The Reserve Bank in Pretoria. Picture: FINANCIAL MAIL
The Reserve Bank in Pretoria. Picture: FINANCIAL MAIL

All the pieces of the puzzle have come together to build a case for the Reserve Bank to cut interest rates in July.

While the inflation rate quickened to 4.5% in May from April’s 4.4%, it has remained at the midpoint of the 3%-6% target range, which the Bank prefers,  for the past five months. Increasingly dovish sentiment from major central banks and a stronger rand have also given impetus to calls for an interest rate cut in July.

Growth figures released earlier in June showed the economy's performance was weaker than expected, so the Bank and the National Treasury will probably revise their forecasts down.

The Bank is under intense political scrutiny for its stance which is seen as too hawkish, with debate in the ANC and its alliance partners reignited over its mandate and the extent to which it takes economic growth and employment into account.

“Inflation is now well-anchored within the 3%-6% target range, and the economy is performing very poorly,” said Capital Economics economist John Ashbourne.

The monetary policy committee (MPC) next meets on July 16-18 to decide on policy. An interest-rate cut would provide some relief for consumers, still reeling from tax increases and higher fuel prices, and be a reversal of the controversial increase in November 2018.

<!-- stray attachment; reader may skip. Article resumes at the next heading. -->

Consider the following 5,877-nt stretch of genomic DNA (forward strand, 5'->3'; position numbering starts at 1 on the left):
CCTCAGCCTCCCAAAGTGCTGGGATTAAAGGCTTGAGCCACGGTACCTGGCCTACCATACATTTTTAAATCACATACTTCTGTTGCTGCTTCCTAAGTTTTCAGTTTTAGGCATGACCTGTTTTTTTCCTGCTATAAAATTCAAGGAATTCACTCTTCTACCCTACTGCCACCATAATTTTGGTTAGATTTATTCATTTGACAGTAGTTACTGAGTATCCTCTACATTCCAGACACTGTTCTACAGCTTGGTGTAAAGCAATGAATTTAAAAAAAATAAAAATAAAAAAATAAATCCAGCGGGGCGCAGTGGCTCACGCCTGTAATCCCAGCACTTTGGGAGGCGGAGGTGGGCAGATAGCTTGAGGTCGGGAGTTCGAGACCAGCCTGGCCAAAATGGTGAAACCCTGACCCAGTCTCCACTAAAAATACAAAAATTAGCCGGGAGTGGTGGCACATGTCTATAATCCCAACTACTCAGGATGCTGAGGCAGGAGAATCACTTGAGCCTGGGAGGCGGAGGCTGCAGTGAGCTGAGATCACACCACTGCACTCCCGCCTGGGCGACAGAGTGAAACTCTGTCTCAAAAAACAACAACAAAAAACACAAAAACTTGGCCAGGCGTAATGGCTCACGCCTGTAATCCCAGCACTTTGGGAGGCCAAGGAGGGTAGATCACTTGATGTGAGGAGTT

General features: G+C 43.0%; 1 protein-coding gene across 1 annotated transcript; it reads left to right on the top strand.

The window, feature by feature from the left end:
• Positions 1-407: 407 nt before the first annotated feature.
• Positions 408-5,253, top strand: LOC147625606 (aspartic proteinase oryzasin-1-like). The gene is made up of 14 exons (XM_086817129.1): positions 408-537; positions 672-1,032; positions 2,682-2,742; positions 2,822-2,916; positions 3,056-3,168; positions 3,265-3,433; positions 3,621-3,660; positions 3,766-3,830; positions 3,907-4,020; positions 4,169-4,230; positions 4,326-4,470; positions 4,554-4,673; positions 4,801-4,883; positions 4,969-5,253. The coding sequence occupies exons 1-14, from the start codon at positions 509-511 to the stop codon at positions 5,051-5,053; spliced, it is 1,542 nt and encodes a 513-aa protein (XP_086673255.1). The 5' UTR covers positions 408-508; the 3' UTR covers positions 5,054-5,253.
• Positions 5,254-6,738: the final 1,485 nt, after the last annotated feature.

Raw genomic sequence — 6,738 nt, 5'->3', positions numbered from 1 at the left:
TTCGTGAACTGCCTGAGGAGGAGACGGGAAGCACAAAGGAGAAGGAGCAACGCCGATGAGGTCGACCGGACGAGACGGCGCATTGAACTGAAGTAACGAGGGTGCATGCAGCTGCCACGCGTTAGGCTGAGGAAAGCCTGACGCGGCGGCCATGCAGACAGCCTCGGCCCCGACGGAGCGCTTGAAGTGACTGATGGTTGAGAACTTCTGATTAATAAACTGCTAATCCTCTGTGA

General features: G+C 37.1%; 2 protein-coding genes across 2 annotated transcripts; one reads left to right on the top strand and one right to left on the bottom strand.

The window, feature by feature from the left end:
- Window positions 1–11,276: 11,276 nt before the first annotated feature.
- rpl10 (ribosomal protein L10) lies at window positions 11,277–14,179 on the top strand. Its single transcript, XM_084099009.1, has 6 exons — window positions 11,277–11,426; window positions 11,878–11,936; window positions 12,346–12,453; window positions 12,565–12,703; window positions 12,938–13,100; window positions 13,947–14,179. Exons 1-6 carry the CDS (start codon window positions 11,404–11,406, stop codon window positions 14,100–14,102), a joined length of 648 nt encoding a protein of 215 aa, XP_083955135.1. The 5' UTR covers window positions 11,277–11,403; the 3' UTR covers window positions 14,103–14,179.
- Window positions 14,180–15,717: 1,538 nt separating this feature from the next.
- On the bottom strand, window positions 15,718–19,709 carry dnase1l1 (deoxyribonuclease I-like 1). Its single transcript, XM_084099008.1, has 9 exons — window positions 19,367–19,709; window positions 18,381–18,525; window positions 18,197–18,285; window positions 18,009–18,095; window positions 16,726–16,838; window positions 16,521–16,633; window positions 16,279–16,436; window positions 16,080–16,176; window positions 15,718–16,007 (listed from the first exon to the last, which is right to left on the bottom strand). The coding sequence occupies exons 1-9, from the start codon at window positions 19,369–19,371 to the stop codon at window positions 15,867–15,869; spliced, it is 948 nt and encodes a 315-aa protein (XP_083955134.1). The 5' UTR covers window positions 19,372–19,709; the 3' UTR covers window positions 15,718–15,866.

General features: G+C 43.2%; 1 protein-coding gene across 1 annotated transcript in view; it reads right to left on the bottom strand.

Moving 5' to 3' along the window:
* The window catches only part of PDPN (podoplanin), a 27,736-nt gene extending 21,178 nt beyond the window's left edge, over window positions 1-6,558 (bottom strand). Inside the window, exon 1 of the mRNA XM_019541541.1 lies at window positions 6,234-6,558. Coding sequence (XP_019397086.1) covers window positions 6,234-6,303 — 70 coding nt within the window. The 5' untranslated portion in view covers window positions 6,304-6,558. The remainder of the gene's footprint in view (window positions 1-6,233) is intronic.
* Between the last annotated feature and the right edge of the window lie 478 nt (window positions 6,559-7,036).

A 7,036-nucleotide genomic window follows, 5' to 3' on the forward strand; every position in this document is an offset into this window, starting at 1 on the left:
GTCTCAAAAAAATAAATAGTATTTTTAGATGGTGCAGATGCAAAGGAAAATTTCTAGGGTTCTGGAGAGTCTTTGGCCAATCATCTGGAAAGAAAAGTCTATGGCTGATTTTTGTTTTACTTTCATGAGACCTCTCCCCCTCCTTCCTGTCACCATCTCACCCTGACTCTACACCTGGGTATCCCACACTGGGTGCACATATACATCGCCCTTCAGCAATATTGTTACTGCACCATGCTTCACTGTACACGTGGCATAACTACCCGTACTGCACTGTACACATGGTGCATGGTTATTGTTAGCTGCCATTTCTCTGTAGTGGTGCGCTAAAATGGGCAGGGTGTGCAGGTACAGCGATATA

The Bank's ability to keep inflation in check has meant that governor Lesetja Kganyago has come under further pressure to reduce interest rates, said PPS Investments portfolio manager Luigi Marinus.

“Following the recently reported disappointing GDP growth level and some questions around the mandate of the Bank, there may be an opportunity for the governor to act decisively at a time when South African consumers need it most,” Marinus said.


Kganyago said in a speech last week that current inflation and economic growth expectations suggest the central bank might have room to cut interest rates “over the next year or so”.

The rand held steady at a two-week high against the dollar on Wednesday, only some 7c weaker from the Reserve Bank’s last policy meeting on May 23. The rand has firmed 4.1% against the dollar since June 7, when it reached its 2019 low of R15.17/$. Markets have been steadily pricing in interest-rate cuts by the US Federal Reserve, which has also helped boost local bonds to their strongest level in more than a year.

At its last meeting, in May 2019, the MPC adopted a more dovish tone than in prior meetings in 2019 and narrowly decided to keep the repo rate unchanged at 6.75%, with two of the five members voting for a 25-basis-point cut.

In its May statement, the Bank said it expected headline inflation to average 4.5% in 2019, down from a previous forecast of 4.8%. However, it saw the average climbing to 5.1% in 2020, before dropping again to 4.6% for 2021.

Last week, the Bank signalled its willingness to drop interest rates, saying inflation outcomes over the past 10 months mean policy has not been as accommodative as it could have been.

A range of inflation dynamics, including food prices, weak demand in the economy and moderating wage growth had eased inflation, the Bank said.